CITY & COLOUR AT THE RUMSEY PLAYFIELD
Often matching the mood of their music, it is usually difficult for Americana and acoustic artists to bring energy to a live show that embodies the mellow vibes of their melodies. The Black Keys famously struggled with this problem when performing for many of their slower tracks on “Brothers”. Other artists, such as the Civil Wars, have been quoted as “dead” or “unengaged” while performing live for their fans.
Not so for Dallas Green and company. Hailing from Canada, the former front man of Alexisonfire and his band form the group known as City and Colour and played for a packed house at the Rumsey Playfield this past Friday. Following two buoyant sets by openers Lucy and Liselle, Green took the stage at a rather punctual 8:30 sharp. Although many of his tunes are folk-ish in tonality, Green brought along an electrified energy that matched the brisk air filling the Central Park venue.
Opening his set with two upbeat tracks off of his new album—‘Of Space and Time’ and ‘The Lonely Life’ off of The Hurry and the Harm—Green proceeded to dedicate the acoustic track ‘The Grand Optimist’ to his parents. The night followed this sort of stop and go rhythm, fluctuating between old and new material in a smooth melodic journey of Green’s evolution. A sultry jazz drop accompanied the croon of “As Much As I Ever Could.” Before playing the song ‘Paradise’, Green mentioned how he was feeling “completely opposite” from the track, which explores dissatisfaction. His mood certainly reflected it, as he quipped jokes and wittedly responded to fans, quick to make humor of himself, and always the charmer in the humblest of ways. He even asked if anyone had brought “their dancing shoes” before cranking out the jumpy Thirst and Fragile Bird. Green’s nervous energy exudes a tangible element that allows the fan to seemingly be right along stage with him.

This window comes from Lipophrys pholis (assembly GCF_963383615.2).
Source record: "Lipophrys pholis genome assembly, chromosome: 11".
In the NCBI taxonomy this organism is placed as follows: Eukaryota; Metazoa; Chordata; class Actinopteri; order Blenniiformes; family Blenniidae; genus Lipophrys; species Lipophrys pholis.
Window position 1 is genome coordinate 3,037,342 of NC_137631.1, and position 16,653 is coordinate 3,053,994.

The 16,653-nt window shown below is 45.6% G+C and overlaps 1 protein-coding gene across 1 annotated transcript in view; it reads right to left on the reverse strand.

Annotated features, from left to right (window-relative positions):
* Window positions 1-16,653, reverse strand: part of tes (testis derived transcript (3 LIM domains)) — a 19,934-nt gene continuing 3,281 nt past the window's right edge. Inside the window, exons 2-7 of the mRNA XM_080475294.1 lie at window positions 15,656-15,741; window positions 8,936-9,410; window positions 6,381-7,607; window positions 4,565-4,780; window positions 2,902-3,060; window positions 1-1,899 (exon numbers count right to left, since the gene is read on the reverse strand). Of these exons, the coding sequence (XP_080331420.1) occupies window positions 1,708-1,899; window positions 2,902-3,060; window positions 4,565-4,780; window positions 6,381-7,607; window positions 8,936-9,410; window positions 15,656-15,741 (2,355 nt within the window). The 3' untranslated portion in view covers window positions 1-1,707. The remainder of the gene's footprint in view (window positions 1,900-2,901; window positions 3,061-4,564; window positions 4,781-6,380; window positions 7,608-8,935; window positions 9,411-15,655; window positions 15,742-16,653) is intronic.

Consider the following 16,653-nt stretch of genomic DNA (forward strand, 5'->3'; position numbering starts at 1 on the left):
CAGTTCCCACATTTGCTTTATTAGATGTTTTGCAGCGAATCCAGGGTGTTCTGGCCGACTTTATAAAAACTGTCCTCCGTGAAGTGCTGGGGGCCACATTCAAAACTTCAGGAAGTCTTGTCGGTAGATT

Yet perhaps the most remarkable of feats Green brings to the limelight is the fact that, vocally, he sounds exactly the same live as he is in the studio. This was most apparent in his wailing of Sorrowing Man and fan favorite Sleeping Sickness, as he hit impeccable highs in the former and abrasive choruses in the latter. Even when accompanying the audience during “The Girl”, the authenticity of the studio version was still apparent.
Closing out the encore with a beautiful rendition of “Sometimes”, Green mentioned that he was being cut short by Central Park’s strict curfew. Even with the time constraint, however, on Friday night Dallas Green was in no hurry, and he certainly did no harm.
Of Space and Time
The Lonely Life
As Much As I Ever Could
Day Old Hate
We Found Each Other In The Dark
Harder Than Stone